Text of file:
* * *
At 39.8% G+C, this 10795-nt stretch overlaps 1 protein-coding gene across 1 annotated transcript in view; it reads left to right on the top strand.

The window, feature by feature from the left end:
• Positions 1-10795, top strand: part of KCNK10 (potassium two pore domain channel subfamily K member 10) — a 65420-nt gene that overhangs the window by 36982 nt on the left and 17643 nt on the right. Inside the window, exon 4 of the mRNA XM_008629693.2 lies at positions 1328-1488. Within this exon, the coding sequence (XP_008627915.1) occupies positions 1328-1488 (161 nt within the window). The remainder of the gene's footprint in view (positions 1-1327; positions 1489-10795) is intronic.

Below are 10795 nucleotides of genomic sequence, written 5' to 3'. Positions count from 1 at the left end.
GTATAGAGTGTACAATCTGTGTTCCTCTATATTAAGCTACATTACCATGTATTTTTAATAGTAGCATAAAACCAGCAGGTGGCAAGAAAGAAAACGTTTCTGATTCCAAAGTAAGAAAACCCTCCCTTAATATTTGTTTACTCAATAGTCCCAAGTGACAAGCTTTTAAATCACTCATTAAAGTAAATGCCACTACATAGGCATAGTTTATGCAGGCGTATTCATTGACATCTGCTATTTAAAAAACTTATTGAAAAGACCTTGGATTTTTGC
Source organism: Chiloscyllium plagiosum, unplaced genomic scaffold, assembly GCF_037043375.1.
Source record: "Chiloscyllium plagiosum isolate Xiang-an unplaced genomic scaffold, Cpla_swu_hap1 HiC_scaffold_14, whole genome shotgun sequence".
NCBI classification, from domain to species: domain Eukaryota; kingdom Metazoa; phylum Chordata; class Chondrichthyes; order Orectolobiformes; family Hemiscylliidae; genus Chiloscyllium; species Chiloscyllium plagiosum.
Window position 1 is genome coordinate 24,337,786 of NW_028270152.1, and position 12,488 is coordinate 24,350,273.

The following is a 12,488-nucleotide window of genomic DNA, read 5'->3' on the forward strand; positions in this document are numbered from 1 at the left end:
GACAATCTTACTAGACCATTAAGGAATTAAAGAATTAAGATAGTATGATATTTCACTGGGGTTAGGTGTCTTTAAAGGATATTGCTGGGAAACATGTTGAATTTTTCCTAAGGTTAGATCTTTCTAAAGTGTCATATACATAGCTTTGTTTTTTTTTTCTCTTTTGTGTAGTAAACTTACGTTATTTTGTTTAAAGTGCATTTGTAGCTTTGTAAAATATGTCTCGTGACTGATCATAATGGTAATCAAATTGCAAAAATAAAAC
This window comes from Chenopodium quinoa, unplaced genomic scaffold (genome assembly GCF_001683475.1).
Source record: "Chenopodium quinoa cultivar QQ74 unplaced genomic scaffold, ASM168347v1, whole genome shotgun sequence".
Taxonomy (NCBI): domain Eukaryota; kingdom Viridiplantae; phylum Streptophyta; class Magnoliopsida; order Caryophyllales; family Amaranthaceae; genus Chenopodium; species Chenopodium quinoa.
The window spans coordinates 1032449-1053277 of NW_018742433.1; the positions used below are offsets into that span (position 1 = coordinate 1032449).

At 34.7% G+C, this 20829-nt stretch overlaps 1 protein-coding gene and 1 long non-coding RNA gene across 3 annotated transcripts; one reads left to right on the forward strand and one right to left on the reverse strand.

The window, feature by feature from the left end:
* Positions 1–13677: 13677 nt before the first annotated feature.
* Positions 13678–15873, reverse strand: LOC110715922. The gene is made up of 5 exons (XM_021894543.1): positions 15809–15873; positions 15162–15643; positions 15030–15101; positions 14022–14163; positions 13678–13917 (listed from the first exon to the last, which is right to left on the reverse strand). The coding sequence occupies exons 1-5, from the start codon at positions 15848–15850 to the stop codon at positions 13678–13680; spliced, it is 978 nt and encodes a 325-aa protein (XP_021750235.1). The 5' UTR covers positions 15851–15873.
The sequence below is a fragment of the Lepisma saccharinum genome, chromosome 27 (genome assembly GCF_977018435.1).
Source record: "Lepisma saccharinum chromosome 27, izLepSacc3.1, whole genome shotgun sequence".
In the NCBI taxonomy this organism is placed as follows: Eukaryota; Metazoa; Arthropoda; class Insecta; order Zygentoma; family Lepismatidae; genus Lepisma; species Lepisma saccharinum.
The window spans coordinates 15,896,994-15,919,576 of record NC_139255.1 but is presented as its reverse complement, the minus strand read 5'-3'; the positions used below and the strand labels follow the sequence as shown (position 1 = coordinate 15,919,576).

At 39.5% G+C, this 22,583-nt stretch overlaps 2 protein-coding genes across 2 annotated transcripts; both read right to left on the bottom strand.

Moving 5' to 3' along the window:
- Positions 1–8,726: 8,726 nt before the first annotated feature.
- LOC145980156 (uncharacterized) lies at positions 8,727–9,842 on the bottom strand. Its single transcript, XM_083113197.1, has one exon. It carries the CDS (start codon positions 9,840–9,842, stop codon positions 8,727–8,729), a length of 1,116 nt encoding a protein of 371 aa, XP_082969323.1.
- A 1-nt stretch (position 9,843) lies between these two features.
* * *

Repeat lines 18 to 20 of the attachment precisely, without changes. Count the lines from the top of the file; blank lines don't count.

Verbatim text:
* Positions 1–13677: 13677 nt before the first annotated feature.
* Positions 13678–15873, reverse strand: LOC110715922. The gene is made up of 5 exons (XM_021894543.1): positions 15809–15873; positions 15162–15643; positions 15030–15101; positions 14022–14163; positions 13678–13917 (listed from the first exon to the last, which is right to left on the reverse strand). The coding sequence occupies exons 1-5, from the start codon at positions 15848–15850 to the stop codon at positions 13678–13680; spliced, it is 978 nt and encodes a 325-aa protein (XP_021750235.1). The 5' UTR covers positions 15851–15873.
The sequence below is a fragment of the Lepisma saccharinum genome, chromosome 27 (genome assembly GCF_977018435.1).